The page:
A Mother’s Cry: Nykea Aldridge Family Speaks Out

Pastor Jolinda Wade and Diane Aldridge at prayer vigil for Nykea Aldridge in the Roseland community. Photo: Mary L. Datcher

Pastor Jolinda Wade and Diane Aldridge at prayer vigil for Nykea Aldridge in the Roseland community. Photo: Mary L. Datcher

Located in the Grand Crossing neighborhood, on King Drive South of 63rd St. is the Parkway Garden apartment complex.  Many Parkway Garden tenants are decent, working-class families who reside there because the rent fits into their affordable-housing budget.

The choices can be slim in a city that is steadily climbing in taxes, and low-income families are being pushed farther toward the suburbs. But it can also place many in harm’s way of the gang activity — terrorizing innocent tenants who feel trapped inside their apartments in order to avoid danger.

On August 29, a hot Friday afternoon, Nykea Aldridge, a mother of four, was leaving Dulles Elementary school where she finished registering  three kids — Summer, 12, Sincere, 10, and Shavae, 9 —  for the new school season.

As she pushed her infant daughter knowing the walk to their apartment building would be short, Nykea had no idea this would be her final time pushing her baby girl in her stroller.

Several bullets caught her in the middle of being the untended target.

The young woman fought for her life as she lay on the hot pavement with her newborn unharmed in her stroller.

The 32-year old mom who loved fashion had recently located to the neighborhood. As CPD arrived on the scene, word traveled fast that the victim was the relative of Chicago native and NBA player Dwyane Wade.

Immediately, the priority level of attention was set to high alert. The numbness that had begun to settle for Chicago residents was suddenly a sharp pain that ignited fire through our veins. Wade tweeted his anger for his first cousin’s murder with an ending hashtag — EnoughisEnough.

Mother of Nykea Aldridge, Diane Aldridge at prayer vigil for daughter.

Mother of Nykea Aldridge, Diane Aldridge at prayer vigil for daughter. Photo: Mary L. Datcher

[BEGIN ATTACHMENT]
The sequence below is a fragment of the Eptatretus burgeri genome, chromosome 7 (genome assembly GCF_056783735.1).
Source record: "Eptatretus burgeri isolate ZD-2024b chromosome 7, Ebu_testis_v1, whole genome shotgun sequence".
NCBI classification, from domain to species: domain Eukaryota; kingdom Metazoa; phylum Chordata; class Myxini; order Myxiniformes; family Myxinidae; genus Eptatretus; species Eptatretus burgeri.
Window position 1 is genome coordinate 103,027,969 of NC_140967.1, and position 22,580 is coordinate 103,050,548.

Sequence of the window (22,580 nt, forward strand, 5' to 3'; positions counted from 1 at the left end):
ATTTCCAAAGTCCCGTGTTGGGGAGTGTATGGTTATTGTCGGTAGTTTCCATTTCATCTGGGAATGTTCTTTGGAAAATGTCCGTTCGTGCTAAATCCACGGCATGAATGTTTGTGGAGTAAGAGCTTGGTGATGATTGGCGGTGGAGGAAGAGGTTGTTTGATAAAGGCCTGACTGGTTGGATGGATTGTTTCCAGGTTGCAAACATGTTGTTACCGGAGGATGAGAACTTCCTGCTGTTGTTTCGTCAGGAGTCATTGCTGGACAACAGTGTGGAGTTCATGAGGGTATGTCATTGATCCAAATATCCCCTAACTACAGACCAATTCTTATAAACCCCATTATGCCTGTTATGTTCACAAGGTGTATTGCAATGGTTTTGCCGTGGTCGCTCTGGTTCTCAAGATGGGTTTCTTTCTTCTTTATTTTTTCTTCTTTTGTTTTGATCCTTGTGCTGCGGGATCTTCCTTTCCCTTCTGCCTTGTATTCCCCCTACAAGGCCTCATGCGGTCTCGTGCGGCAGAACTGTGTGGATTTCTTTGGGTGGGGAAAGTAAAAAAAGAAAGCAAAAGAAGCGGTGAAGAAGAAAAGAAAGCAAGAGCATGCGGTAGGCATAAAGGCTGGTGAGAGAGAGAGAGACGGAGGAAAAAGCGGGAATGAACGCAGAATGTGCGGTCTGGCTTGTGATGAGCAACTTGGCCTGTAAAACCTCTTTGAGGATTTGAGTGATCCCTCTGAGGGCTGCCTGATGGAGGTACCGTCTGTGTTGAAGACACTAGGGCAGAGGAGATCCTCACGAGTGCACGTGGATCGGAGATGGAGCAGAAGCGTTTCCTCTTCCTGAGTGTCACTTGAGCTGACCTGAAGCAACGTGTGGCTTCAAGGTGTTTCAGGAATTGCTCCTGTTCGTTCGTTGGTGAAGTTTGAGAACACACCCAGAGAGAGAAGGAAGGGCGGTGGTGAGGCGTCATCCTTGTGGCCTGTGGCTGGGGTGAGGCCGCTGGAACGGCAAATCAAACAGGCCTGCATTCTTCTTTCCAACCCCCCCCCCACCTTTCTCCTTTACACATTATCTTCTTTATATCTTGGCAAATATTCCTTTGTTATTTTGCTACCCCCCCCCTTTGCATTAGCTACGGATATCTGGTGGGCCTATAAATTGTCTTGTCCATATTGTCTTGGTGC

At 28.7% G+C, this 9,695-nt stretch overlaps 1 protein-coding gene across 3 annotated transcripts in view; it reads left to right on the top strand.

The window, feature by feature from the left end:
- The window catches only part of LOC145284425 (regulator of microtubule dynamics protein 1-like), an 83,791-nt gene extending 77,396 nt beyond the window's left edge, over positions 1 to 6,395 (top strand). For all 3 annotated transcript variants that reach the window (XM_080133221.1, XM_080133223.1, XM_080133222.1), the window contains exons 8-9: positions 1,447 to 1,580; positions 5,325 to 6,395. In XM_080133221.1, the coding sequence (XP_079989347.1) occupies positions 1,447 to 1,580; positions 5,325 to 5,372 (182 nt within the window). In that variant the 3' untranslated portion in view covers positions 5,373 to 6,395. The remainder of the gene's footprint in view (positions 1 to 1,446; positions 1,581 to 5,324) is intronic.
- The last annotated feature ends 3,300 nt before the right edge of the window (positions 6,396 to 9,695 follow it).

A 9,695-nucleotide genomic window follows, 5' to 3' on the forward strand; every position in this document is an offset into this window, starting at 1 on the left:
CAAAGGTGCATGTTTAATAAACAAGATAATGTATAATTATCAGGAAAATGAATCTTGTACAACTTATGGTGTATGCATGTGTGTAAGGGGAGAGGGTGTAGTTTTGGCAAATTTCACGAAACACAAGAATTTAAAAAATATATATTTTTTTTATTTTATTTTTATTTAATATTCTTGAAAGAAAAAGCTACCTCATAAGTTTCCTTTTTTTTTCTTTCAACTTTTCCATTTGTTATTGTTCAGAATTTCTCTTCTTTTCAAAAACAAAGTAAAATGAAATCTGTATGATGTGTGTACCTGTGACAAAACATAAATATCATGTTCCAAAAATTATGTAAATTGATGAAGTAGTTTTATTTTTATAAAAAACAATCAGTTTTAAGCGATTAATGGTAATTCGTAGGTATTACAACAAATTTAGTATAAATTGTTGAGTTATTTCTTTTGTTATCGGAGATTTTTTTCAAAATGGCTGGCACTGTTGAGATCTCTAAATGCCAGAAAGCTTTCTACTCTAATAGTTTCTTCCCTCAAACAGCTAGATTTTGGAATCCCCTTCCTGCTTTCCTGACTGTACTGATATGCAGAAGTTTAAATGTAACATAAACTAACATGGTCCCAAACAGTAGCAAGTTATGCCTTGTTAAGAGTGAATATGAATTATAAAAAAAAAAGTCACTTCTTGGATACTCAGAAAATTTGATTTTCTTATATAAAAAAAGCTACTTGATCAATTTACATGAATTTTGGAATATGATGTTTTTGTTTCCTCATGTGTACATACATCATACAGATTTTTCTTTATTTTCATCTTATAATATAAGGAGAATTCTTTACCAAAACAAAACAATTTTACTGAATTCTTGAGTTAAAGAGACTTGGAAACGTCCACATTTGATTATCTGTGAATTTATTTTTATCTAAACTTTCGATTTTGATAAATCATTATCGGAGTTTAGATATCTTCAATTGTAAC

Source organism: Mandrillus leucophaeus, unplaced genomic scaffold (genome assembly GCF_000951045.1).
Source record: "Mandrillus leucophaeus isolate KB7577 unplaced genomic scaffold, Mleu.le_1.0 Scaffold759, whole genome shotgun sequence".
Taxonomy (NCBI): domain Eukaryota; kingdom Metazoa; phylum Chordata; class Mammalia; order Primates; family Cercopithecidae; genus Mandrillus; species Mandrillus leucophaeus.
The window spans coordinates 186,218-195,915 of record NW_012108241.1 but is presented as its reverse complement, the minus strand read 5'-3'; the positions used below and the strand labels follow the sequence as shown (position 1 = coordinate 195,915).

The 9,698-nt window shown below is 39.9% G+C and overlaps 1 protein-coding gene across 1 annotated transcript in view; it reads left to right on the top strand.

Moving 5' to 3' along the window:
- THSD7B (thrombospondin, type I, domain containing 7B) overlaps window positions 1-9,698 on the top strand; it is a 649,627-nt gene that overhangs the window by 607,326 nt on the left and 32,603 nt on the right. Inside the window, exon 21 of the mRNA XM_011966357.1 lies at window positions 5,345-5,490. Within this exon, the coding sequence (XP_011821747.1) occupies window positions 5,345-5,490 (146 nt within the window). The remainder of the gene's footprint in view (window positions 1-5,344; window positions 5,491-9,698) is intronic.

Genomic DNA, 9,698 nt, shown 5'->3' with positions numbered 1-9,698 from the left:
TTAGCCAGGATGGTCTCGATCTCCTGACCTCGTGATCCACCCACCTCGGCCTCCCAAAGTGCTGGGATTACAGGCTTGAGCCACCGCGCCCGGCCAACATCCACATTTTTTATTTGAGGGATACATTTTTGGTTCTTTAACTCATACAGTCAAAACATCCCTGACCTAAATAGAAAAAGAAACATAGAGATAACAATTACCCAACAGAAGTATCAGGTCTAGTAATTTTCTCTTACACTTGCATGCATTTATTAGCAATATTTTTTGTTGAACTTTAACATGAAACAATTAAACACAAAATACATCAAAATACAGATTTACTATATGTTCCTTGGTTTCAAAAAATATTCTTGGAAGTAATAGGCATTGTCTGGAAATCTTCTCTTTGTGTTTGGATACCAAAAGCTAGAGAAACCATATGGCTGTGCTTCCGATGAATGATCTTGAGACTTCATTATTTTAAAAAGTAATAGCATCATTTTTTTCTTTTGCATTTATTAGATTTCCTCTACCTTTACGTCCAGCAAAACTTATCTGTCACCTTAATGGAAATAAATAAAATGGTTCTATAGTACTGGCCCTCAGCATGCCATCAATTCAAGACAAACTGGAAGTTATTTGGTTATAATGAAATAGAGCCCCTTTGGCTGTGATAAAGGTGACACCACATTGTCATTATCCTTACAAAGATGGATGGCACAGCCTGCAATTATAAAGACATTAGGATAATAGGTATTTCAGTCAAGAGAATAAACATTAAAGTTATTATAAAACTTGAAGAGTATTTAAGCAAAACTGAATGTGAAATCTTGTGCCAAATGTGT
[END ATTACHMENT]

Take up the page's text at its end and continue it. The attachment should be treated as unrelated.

Yes, enough is enough was hundreds of homicides ago.  The same thoughts that put the Wade family in the spotlight as his mom, Pastor Jolinda Wade, consoled her older sister, Diane Aldridge, Nykea’s mother — the pair stood in front of news cameras explaining their loss.  

The message that rang throughout the prayer vigil was the power of forgiveness.

Her family and friends were dressed in Aldridge’s favorite color: purple. Diane Aldridge stood at the podium and declared to the public that she forgave the killers of her daughter.

Two days after Nykea’s death, Darwin Sorrells Jr., 26, and Darren Sorrells, 22, were charged with first-degree murder and first-degree attempted murder. Both were documented gang members and on parole for gun convictions.

Pastor Wade concurred with her sister’s decision.

“That’s a decision we chose to give — we don’t mean to be bitter. We don’t choose to be angry. We’re that way, we’re children of God and the word says, we’re supposed to forgive. We want to be obedient to that,” she said. “Plus, that wasn’t Nykea, she’ll flip you off and forgive you and we’re back together like that. That’s the spirit that comes from her mom.”

Fathers Step Up

The children’s fathers have stepped up in support and she is confident that she will not be alone in raising her grandchildren.

Photo: Mary L. Datcher

Photo: Mary L. Datcher

Pastor Wade adds, “The father of the children, they are Black men that stood up and came in. Nykea made sure that had a relationship with their fathers,” she said. 

“We all come in as a village. We know she’s going to have all the help moving forward. Nykea knew the kind of family that we are, so we’re knit together when we have to.” 

Diane Aldridge doesn’t want Nykea’s life forgotten and she said she is dedicated to making sure that her children will know how she tried to make a better life for them.

The sudden loss of their mom has especially been hard on the oldest children. “She loved her kids. Nykea was an awesome mom — trying to move ahead with the kids. She was just trying to make a better life for her and the kids — to make sure that they got out of situations that she had been in.”

As one of the leading faith leaders in Chicago’s African-American community, Pastor Wade understood when she delivered the eulogy at her niece’s homegoing services — it had to resonate beyond Nykea’s gravesite.

“When you come to the table, let’s come together. Everyone is coming but they’re coming in different pockets. No, let’s bring it together. We have things we can instill in our young people.”

A trust fund has been established for the children of Nykea Aldridge at Seaway National Bank located on 87th Street.

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